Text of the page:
The Lisbon trams are to the Portuguese capital what the red double-decker buses are to London: real time machines that are part of the scenery and which allow us to explore in the most picturesque ways. Line 28E is the most emblematic, offering a particularly wide range of discoveries, between monuments and hidden treasures. Born in 1914, the legendary line 28E ("E" for "eléctrico") of the Lisbon tramway serves the center of Lisbon and its hills. This hundred-year old means of transport is undoubtedly the best way to furrow the most beautiful steep streets, while sparing the tedious exercise of traversing these paved slopes on foot. If it still looks like a collector's toy, this "Remodelado" (historic tramway) has two qualities that modern trams do not have. There is of course the old-fashioned charm of this unique yellow car with polished wooden benches. But the bumpy vehicle has especially the technical possibility to take a circuit with tight turns, on steep hills. From its departure in Martim Moniz Square, until his arrival at the cemetery of Prazeres in the district of Campo Ourique, the 35 stops of line 28 can be done in a good forty minutes. But you can also choose to use it in a "hop on / hop off" style, spend the day exploring the most remarkable surroundings, and enjoy good addresses that we recommend here. Royal view from Graça Let's brush against the walls in the climb up on Graça Hill: here beats the heart of a popular Lisbon. It is in this area, a few minutes’ walk from the Rua de Graça stop, that you can access one of the most beautiful views of the city of Ulysses. Because who says hill, says point of view! Unmistakable, the Miradouro da Senhora do Monte is the highest, and certainly one of the most beautiful, lookouts of Lisbon. It offers a breathtaking view of the medieval Castelo de São Jorge, and a panoramic view of the old town until the 25th of April Bridge. The tram then passes right in front of the white monastery of São Vicente da Fora, museum and burial place of the Portuguese kings: take the time for a royal stopover. The cloister of this monastery is decorated with azulejos of the eighteenth century where the French tourist will easily recognize an illustration of 38 fables of the poet Jean de La Fontaine. Cloister which today houses the Royal Pantheon of the Braganza dynasty. It contains 44 tombs, including that of Queen Amelia (dona Amelia d'Orleans and Bragança), the last queen of Portugal, born in France. Then think of climbing to the terrace to enjoy a 360 ° view of the city called "Queen of the Tagus". Mosteiro e claustro de São Vicente da Fora – Largo de São Vicente Opening hours: Tuesday to Sunday, 10 am to 6 pm L’Alfama: postcard and cultural treasures We leave this old district of Graça to find another: the Alfama, just at your feet. The stop at Largo da Portas do Sol is a must for any stay in Lisbon. This image of Lisbon that we all have in mind is here: the red roofs, the white dome of the Pantheon, the blue of the Tagus. This is an opportunity to immerse your eyes in the soul of Lisbon from the wide terrace of the cocktail bar Portas Do Sol. In a lounge atmosphere, you can enjoy a brunch or a light meal and sip a ginja or a bica, while imagining walking narrow alleys (becos), stairs and vaulted passageways down the slopes. Portas Do Sol - Largo das Portas do Sol, Beco de Santa Helena Opening hours: Monday to Friday, 9 am to 7 pm A hundred meters further, the belvedere of Santa Luzia is another must to observe the city. Our # 28 streetcar continues its journey, shaking between the fine groceries stalls and other stores, in the typical neighborhood that survived the 1755 earthquake. Hop off! Not far, we can deepen cultural immersion by visiting the space A Arte da Terra, a cooperative showcasing and selling of Portuguese crafts in a vaulted decor, and where it is possible to taste local wines and pastries. A Arte da Terra - Rua Augusto Rosa 40 Opening hours: every day from 11h to 20h Visit poets in the Chiado district A few bends and jolts later, after crossing the district of Baixa, the journey of the small but legendary yellow tram continues in Chiado. You can greet the statue of the famous Portuguese poet Fernando Pessoa, seated on the terrace of Café A Brasileira, which we mentioned in a previous post. The neighborhood boy, lover of coffee, was a regular at the now-century establishment. It is one of the oldest in the capital, an institution that has kept its 1900 decor, and its traditional public intellectuals (but now, many tourists). Some pasteis de nata and an espresso near his favorite table will perhaps inspire you a few verses in tribute to the beauties of Lisbon? The Chiado district is also named after the poet Antonio Ribeiro, said ... Chiado. Not surprising to find, a little further, the statue of another writer, Luis de Camoes, in the square of the same name. Popular, royal, the capital is here also literary. A Brasileira - Rua Garrett 20 Opening hours: every day from 8h to 2h An arrival under the lucky star of Estrela The journey of the tram 28 is about to end, even still before our eyes Lisbon monuments continue to flash: The National Assembly, or the funicular da Bica. It finally enters the historic district of Estrela, around its basilica of white marble in Baroque style. The Estrela Garden, just opposite, is a stop where you can stroll among the exotic trees or sit on a bench - much more relaxing than those often crowded with turbulent electrico. And since we are in the Etoile district, why not cap off your escapade with a dinner in a gourmet restaurant rewarded by the Michelin Guide? The Loco, located near the Basilica of Estrela, unveils to its customers its kitchens in a very fashionable decor. This establishment which sports a Michelin star is that of Alexandre Silva, first winner of Top Chef Portugal, who likes to value the local products. A perfect ending to end the trip so characteristic that offers the tram 28E in the heart of the various flavors of Lisbon. Loco - Rua Navegantes 53 Opening hours: Tuesday to Saturday, from 7 pm to 11 pm Last tip before going on board: remember to bring your pass Viva Viagem 24h Carris network, and to choose your schedule to avoid the crowd.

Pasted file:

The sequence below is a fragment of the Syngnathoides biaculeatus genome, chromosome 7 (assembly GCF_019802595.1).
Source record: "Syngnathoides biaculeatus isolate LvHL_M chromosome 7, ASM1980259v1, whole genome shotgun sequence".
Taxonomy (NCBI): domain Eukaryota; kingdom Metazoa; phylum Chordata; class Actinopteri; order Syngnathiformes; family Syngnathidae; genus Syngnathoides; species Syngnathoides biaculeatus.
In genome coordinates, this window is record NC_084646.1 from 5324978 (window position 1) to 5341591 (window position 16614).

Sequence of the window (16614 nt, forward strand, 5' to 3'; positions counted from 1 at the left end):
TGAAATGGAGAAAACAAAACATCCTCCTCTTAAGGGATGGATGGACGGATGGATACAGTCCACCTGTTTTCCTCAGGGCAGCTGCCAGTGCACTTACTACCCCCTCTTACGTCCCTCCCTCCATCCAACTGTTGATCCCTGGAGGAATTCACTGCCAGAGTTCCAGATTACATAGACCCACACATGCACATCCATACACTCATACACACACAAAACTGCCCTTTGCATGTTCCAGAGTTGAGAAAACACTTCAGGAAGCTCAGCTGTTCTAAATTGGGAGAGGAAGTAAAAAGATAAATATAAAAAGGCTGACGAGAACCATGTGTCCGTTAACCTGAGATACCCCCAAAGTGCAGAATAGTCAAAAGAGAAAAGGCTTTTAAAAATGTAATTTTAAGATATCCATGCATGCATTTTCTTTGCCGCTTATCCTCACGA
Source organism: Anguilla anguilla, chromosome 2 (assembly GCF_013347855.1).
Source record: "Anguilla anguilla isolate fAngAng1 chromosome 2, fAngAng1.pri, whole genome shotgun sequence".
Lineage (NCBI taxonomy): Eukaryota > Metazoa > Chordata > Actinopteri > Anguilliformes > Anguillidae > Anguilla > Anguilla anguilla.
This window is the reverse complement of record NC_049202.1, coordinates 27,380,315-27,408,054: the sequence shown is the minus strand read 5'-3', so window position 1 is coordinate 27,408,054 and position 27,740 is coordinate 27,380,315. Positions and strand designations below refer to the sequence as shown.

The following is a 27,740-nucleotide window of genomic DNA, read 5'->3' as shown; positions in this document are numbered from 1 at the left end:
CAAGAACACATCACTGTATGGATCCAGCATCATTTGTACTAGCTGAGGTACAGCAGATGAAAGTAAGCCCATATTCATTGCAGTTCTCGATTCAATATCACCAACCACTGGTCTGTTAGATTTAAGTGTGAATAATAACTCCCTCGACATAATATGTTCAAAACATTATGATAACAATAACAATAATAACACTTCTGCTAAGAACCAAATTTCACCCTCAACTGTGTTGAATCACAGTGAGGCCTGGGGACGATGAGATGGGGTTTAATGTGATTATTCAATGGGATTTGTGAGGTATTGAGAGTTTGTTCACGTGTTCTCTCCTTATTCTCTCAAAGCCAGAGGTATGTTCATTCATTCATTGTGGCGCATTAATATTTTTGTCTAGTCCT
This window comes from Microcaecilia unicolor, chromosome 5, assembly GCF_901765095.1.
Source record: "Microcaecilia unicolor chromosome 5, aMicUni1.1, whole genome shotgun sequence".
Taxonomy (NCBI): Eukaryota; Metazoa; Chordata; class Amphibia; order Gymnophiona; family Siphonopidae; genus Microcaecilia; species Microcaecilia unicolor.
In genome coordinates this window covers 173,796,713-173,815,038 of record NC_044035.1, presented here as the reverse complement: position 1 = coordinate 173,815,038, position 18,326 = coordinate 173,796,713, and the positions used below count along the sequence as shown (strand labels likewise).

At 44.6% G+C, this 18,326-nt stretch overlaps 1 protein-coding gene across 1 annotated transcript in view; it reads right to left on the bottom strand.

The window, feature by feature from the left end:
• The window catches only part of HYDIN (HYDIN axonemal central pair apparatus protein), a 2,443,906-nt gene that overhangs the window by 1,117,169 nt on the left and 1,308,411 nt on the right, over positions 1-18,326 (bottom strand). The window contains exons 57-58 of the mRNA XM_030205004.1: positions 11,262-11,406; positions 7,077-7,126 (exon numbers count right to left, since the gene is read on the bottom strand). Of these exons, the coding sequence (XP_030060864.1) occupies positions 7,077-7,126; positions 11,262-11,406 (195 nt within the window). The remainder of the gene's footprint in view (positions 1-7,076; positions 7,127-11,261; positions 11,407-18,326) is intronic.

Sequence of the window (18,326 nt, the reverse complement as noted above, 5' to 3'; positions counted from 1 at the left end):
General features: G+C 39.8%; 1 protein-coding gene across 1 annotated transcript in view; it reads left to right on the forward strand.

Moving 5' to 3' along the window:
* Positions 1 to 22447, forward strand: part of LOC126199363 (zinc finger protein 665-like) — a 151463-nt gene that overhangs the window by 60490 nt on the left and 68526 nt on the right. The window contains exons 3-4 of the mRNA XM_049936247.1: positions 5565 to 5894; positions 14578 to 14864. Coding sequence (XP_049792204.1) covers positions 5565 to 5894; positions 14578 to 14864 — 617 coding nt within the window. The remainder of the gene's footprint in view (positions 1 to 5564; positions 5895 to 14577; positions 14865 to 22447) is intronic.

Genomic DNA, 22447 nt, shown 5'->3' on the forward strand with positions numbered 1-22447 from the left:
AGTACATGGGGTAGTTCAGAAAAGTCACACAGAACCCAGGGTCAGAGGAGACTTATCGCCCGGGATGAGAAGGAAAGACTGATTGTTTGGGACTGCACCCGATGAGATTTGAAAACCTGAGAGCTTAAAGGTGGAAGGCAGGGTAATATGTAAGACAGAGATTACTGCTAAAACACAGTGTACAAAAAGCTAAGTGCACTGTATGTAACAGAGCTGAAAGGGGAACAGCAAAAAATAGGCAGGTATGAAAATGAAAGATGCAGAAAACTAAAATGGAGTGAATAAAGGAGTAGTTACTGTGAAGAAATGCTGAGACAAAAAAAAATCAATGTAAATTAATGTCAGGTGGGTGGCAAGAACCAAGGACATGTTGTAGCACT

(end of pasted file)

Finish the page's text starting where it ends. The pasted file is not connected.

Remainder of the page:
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Explore Lisbon aboard the mythical Tram 28